CALL ME BY YOUR NAME by André Aciman | Review

"Andre Aciman's Call Me by Your Name is the story of a sudden and powerful romance that blossoms between an adolescent boy and a summer guest at his parents' cliffside mansion on the Italian Riviera. Each is unprepared for the consequences of their attraction, when, during the restless summer weeks, unrelenting currents of obsession, fascination, …

How I Choose My Books Tag

When I'm not buried under mountains of required reading for coursework, I often ask myself an important question: How do I choose my books? Fortunately, that's the very same question that this tag attempts to answer! I had never heard to this tag before I was tagged in it, so I'm really excited to take …

Top Ten Tuesday: Bookish Worlds I’d Never Want to Live In

Happy Tuesday!! Today's Top Ten Tuesday topic (hosted by That Artsy Reader Girl) is the Top Ten Bookish Worlds I'd Never Want to Live In. Something tells me that there are plenty of unpleasant bookish settings to choose from and that most of these are pretty self-explanatory, so let's jump right in! What bookish worlds …

A Film Screening with Neil Gaiman?!?! | Holly Goes Abroad

I've been a fan of Neil Gaiman's writing for years, so when one of my friends asked if I'd like to go to a London screening of a film based on one of his short stories it was nearly impossible for me to refuse. Starring Alex Sharp and Elle Fanning, the film How to Talk to …

Feminist Fridays: Postcolonial Literature & Tsitsi Dangarembga

First, I want to thank you all for being so receptive to my last Feminist Fridays post about postcolonial literature. I didn't expect there to be such resounding interest in this topic, but I'm so happy that there is! Today I'll be talking about a groundbreaking author who does not get nearly enough time in the spotlight as …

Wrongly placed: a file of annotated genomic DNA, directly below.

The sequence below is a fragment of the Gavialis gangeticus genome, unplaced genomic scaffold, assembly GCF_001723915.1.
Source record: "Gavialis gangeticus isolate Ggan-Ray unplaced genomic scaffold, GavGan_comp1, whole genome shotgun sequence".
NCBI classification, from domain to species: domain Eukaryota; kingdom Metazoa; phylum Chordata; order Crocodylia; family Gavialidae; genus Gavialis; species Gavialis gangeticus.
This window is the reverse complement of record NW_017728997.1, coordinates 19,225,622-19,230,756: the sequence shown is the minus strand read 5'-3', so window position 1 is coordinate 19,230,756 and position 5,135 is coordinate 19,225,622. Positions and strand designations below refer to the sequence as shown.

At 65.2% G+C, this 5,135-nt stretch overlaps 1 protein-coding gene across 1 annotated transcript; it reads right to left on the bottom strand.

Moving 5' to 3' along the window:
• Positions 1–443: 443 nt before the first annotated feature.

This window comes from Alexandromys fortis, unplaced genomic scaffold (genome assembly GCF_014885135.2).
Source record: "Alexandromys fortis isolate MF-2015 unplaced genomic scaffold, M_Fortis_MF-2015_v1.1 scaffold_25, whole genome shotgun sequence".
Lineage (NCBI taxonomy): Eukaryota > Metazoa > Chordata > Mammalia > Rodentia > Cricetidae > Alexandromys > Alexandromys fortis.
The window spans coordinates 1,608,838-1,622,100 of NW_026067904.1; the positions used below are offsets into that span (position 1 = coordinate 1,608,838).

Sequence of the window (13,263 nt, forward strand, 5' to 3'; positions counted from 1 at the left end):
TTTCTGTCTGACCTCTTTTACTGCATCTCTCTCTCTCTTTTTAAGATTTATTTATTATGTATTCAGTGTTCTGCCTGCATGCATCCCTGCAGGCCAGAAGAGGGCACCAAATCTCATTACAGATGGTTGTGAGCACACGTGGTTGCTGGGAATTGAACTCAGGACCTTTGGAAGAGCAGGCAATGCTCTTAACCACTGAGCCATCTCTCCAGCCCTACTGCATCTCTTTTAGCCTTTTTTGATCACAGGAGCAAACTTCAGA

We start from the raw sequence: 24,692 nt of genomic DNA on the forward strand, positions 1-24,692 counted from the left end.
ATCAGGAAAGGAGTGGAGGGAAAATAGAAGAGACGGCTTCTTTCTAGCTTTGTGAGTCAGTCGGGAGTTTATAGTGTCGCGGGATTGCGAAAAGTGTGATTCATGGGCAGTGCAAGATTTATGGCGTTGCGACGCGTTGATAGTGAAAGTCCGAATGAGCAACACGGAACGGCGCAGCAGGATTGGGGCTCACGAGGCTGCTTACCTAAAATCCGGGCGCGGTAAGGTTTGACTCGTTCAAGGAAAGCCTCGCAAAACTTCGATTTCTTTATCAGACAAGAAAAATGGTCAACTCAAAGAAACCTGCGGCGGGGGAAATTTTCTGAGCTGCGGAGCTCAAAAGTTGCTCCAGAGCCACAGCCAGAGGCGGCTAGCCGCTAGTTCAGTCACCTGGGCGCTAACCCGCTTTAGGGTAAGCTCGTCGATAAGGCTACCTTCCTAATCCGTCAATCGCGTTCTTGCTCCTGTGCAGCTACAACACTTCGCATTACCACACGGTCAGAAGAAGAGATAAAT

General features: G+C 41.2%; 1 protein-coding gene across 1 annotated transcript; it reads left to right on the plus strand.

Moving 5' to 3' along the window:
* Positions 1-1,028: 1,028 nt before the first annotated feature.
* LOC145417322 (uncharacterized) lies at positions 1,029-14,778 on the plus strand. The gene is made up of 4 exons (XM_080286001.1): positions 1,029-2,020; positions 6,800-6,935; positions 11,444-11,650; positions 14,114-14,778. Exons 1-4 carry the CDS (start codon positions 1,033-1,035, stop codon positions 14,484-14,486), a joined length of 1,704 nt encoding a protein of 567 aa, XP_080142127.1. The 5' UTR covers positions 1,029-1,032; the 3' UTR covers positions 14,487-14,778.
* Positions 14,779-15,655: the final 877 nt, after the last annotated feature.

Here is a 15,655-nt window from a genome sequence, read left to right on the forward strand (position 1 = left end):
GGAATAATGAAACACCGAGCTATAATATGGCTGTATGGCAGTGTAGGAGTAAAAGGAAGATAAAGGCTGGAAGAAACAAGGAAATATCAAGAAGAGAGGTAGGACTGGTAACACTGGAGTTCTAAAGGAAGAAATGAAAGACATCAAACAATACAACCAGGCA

BETWEEN THE ACTS by Virginia Woolf | Review

In Woolf's final novel, villagers present their annual pageant, made up of scenes from the history of England, at a house in the heart of the country as personal dramas simmer. Between the Acts is also a striking evocation of English experience in the months leading up to the Second World War. Through dialogue, humour …

A Classic Couple: Chronicle of a Death Foretold and The Secret History

I don't often enjoy reading books that are really dark, unsettling, and morbid, but this week's Classic Couple is certainly an exception. Published a little over a decade apart, Chronicle of a Death Foretold by Gabriel García Márquez (1981) and The Secret History by Donna Tartt (1992) both have similar structures as murder mystery novels with a twist. Answers your question …

Top Ten Tuesday: Best Character Names {For Plants}

Happy Tuesday!! This week's Top Ten Tuesday topic (hosted by That Artsy Reader Girl) is supposed to be Best Character Names; however, as per usual I've decided to put my own spin on it. A few years ago I made a Top Ten Tuesday list of Characters I'd Name My Plants After, which was a blast. …

Sherlock Holmes Museum | Holly Goes Abroad

My mother and I have been fans of Sherlock Holmes--both in book and BBC form--for years, so visiting the Sherlock Holmes Museum was high on our list of priorities for our trip to London. Located at the actual address of 221B Baker Street, the Sherlock Holmes Museum was founded in 1990 as an homage to …

Feminist Fridays: Postcolonial Literature, Feminism, and Unexpected Enthusiasm

As of this week I am halfway through my third and final term at Oxford, meaning that by this point I've done enough work to form a solid opinion about my Trinity tutorials. Today I'd like to talk about my unexpected enthusiasm for postcolonial literature and how feminist perspectives play a role in reading and …